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Former President Donald Trump visited the southern Texas border with GOP lawmakers on Wednesday. His trip came on the heels of Vice President Kamala Harris’ visit, and he claimed she went to a part of the border without “real problems.” Former administration officials who focused on immigration came with Trump, including former aide Stephen Miller, former acting Homeland Security Secretary Chad Wolf, former acting Customs and Border Protection head Mark Morgan, former acting Immigration and Customs Enforcement Director Tom Homan and Rep. Ronny Jackson (R-Texas). He made the trip to point out the difference between his immigration policies and President Joe Biden’s. The Hill
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GOP Indicates Immigration Will Be Used As Political Weapon for 2024 Election
The South Dakota National Guard and Florida law enforcement officers are headed to the border. Texas Gov. Greg Abbott (R) announced plans to resume building the border wall. And Trump visited the border with House Republicans. It all indicates the GOP is likely to use immigration as a political weapon during the 2022 midterm elections and 2024 presidential primary. It may be a good strategy, seeing as a Morning Consult survey revealed 48 percent of voters disagreed with how President Biden is handling immigration issues. Opinions have turned especially volatile with southern border crossings on the rise. Politico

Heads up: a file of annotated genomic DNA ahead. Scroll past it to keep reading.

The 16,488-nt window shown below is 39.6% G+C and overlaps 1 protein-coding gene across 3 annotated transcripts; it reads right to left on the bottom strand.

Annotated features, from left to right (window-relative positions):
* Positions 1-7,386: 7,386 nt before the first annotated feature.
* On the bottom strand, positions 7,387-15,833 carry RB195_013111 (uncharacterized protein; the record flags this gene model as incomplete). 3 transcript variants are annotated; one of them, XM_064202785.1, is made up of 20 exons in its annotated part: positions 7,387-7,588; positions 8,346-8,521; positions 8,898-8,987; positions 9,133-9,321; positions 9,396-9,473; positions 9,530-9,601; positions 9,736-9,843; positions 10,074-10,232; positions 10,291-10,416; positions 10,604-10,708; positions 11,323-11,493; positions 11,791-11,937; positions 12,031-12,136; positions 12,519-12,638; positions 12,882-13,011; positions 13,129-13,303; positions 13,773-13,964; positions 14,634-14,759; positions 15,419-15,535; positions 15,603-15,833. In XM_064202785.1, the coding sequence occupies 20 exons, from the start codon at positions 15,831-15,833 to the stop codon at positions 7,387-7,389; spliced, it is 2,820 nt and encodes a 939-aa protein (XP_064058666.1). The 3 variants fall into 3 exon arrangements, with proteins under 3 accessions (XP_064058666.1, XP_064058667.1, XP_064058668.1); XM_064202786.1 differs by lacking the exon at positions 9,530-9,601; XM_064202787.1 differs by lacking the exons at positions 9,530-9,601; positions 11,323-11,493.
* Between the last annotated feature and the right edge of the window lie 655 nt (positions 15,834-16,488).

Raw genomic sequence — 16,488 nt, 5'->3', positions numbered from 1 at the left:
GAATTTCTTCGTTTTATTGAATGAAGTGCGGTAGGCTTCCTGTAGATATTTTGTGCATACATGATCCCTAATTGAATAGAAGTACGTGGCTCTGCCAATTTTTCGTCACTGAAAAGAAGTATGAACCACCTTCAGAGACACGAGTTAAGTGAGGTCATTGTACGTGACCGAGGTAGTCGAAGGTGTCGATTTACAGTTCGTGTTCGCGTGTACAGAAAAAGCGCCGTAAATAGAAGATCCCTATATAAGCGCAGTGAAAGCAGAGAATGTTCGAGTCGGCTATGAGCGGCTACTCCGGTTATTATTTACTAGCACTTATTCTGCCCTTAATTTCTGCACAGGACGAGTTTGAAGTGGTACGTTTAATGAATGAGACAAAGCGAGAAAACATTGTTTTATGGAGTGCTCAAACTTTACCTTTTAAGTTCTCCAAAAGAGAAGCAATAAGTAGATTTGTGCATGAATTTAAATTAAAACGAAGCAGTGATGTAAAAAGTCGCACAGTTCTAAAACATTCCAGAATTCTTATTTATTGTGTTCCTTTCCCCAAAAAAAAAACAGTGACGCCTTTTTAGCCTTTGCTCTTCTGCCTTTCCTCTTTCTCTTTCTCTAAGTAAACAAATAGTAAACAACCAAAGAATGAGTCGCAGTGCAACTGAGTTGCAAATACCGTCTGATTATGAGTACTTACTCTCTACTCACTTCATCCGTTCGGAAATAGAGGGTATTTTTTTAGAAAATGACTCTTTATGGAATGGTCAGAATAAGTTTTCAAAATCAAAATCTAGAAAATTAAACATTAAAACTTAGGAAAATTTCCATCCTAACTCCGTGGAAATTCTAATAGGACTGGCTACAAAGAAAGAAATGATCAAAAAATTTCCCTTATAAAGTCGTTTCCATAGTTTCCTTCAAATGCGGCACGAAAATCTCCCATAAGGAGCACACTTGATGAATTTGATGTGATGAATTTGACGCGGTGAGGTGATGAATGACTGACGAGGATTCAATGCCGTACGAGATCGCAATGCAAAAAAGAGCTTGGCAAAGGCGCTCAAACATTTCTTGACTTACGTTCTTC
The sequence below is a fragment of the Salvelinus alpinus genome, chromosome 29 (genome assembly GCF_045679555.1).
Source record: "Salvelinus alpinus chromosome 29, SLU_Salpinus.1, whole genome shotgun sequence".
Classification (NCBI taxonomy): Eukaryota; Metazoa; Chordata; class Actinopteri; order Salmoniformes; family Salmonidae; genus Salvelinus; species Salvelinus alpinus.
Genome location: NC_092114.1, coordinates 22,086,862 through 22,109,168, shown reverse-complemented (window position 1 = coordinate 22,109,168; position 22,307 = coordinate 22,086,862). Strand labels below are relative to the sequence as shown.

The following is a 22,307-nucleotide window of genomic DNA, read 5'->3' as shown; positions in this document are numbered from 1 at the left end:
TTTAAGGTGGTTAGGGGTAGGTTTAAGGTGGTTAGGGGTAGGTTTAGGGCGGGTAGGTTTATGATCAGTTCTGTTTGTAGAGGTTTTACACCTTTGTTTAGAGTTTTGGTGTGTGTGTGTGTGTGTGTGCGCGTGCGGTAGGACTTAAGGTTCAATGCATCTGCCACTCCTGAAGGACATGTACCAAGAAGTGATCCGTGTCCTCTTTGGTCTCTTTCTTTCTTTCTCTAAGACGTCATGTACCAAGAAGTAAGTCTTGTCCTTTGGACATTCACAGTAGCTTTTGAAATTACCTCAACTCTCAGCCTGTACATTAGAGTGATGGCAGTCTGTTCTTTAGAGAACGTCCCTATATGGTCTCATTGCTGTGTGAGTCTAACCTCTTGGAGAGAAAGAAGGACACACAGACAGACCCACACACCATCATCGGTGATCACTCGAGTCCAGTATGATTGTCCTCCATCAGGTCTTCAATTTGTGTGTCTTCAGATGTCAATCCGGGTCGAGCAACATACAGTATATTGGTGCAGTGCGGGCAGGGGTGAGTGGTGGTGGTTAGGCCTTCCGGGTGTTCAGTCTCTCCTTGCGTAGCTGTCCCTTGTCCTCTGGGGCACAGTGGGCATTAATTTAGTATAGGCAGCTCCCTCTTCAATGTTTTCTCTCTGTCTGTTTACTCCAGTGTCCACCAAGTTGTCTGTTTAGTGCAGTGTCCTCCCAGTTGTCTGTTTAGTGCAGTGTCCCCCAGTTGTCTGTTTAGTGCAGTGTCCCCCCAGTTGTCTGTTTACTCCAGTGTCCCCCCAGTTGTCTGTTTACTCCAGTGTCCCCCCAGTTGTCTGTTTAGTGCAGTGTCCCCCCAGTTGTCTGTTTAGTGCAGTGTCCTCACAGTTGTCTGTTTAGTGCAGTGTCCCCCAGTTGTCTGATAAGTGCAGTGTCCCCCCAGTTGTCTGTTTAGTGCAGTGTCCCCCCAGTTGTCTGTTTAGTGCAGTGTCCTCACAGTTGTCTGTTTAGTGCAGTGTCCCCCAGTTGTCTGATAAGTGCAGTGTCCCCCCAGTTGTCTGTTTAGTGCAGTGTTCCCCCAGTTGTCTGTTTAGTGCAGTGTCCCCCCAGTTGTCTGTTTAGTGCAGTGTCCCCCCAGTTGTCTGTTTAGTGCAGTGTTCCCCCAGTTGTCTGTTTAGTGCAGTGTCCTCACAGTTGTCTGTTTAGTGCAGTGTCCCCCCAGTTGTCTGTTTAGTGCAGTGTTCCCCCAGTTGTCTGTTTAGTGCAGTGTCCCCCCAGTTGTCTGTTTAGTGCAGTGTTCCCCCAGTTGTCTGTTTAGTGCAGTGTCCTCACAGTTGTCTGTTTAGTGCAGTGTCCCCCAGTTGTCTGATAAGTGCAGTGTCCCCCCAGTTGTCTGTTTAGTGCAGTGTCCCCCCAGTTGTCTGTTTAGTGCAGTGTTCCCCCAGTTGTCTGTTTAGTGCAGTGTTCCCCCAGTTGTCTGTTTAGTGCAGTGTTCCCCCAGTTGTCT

Biden Naturalization Event Will Call for Citizenship Reform
Biden plans on holding a naturalization ceremony this Friday at the White House, where 21 immigrants will become U.S. citizens. An administration official said Biden will use the opportunity to call for citizenship for those who were brought to the U.S. as children, foreign-born people who have temporary protected status and farmworkers. Biden has been trying to renew visa and refugee programs that were terminated or suspended by the Trump administration since he took office. Back in February, Biden and congressional Democrats said they’d work for a major immigration overhaul including an eight-year pathway to citizenship for the 11 million undocumented immigrants in the U.S. Republican lawmakers blocked the effort and criticized the administration for incline in border crossings. The Associated Press
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